Time Out says
True, it lacks any innovative generic twists, and the ‘werewolves in Hollywood’ angle about which Craven enthused is conspicuously absent. Even so, the relationship between Christina Ricci and Jesse Eisenberg’s werewolf-infected brother and sister has a wry, knowing feel, and there are some fun scenes in which they try to come to terms with their burgeoning bestiality and lust for blood. Craven also wrings some suspense out of the siblings’ attempts to discover which of their friends also bears ‘the mark of the devil’.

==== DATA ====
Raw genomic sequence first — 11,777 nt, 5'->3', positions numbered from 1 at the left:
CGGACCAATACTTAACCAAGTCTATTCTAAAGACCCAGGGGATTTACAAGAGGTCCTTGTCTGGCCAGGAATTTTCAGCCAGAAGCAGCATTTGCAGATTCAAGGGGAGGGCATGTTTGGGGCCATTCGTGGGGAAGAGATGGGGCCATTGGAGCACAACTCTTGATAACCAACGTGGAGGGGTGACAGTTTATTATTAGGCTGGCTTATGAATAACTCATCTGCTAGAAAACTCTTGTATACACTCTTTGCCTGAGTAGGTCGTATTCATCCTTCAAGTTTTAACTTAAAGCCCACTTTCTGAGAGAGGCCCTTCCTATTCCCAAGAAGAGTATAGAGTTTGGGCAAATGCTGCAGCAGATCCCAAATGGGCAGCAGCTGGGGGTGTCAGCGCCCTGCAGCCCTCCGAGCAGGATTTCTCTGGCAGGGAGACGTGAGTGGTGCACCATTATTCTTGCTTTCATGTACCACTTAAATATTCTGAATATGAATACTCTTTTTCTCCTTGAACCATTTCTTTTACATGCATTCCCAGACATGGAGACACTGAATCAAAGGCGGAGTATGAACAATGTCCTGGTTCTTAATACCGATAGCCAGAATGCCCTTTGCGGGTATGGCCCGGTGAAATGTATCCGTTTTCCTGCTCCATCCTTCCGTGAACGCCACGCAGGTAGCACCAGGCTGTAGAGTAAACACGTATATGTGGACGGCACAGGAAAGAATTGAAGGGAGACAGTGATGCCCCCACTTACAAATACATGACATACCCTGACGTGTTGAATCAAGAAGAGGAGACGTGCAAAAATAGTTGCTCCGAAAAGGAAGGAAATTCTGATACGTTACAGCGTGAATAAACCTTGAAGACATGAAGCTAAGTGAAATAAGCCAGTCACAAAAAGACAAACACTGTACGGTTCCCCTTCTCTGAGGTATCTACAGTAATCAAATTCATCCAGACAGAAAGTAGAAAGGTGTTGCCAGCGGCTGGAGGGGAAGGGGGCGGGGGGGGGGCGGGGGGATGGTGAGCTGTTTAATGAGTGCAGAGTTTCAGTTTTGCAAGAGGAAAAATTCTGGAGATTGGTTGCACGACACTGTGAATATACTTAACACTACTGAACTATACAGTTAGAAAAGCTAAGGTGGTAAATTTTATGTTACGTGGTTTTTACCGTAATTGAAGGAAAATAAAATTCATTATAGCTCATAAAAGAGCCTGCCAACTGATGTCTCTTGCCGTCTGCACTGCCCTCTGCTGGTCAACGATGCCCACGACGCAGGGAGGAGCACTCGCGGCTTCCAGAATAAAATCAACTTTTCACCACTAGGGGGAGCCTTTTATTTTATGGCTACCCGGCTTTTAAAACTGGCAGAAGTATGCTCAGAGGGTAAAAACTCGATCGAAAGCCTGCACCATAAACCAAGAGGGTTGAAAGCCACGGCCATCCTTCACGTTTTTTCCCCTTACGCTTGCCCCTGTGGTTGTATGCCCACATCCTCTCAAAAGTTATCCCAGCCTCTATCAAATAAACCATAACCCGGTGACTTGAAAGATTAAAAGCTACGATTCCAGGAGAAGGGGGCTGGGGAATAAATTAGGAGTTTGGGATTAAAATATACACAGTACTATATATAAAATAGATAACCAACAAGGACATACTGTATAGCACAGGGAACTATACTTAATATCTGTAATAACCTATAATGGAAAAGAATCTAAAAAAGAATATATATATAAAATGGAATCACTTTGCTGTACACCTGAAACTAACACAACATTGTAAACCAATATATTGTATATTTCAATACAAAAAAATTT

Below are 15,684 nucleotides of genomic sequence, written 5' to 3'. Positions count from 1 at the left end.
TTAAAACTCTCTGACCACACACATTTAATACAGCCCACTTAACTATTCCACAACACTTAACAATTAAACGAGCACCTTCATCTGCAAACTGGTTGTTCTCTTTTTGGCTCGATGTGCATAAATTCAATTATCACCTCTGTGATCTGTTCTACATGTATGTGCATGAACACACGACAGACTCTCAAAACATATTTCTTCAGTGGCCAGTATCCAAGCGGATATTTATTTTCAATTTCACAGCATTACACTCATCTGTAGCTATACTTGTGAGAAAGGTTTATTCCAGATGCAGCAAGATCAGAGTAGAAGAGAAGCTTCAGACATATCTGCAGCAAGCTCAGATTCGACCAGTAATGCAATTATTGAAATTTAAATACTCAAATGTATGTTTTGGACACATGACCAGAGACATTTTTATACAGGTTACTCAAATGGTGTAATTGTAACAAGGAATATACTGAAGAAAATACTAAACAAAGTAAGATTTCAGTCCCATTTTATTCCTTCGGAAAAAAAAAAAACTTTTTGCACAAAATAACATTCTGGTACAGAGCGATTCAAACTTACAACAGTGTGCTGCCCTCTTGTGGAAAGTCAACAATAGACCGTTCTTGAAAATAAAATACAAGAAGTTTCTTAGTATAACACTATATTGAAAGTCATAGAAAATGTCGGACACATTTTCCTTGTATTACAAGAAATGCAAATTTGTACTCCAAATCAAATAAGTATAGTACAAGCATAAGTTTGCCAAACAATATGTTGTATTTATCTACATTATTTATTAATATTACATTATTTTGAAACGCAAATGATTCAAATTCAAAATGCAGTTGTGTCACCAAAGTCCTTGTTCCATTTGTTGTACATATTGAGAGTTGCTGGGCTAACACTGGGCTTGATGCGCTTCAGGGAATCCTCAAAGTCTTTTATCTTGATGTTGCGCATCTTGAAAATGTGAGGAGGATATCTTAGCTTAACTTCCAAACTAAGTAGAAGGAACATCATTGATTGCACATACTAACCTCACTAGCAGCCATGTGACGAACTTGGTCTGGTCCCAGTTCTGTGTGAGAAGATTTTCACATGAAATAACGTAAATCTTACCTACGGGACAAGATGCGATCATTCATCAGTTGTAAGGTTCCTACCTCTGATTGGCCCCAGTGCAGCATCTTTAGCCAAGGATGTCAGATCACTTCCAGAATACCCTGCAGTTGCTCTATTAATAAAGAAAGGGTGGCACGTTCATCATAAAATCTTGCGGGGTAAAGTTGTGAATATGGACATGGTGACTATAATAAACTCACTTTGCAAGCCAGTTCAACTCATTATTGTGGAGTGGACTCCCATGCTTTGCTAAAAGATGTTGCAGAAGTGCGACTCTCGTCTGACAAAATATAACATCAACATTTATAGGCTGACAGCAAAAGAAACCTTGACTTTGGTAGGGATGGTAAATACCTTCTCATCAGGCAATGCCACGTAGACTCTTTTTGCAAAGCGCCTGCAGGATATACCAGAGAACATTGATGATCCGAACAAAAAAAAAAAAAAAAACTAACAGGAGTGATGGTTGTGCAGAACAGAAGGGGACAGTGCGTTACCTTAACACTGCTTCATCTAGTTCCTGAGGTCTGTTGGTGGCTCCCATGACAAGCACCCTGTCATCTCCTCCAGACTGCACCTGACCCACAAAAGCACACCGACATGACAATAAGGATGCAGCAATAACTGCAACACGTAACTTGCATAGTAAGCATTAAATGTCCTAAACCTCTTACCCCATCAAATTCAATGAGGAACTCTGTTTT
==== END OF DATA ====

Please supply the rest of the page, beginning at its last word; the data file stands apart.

On the other hand, Dimension toned down Craven’s preferred cut to secure a PG-13 rating; there are way too many scenes in which obviously disposable ‘bimbo’ females are slaughtered; and the computer-generated transformation sequences are neither scary nor convincing – especially compared to Rick Baker’s vintage work on ‘An American Werewolf in London’ (1971). Worst of all, the over-stretched finale, in a wax museum-themed club featuring a mirror maze and sundry horror icons, is a cheesy, yawn-inducing mess.
Cast and crew
Portia De Rossi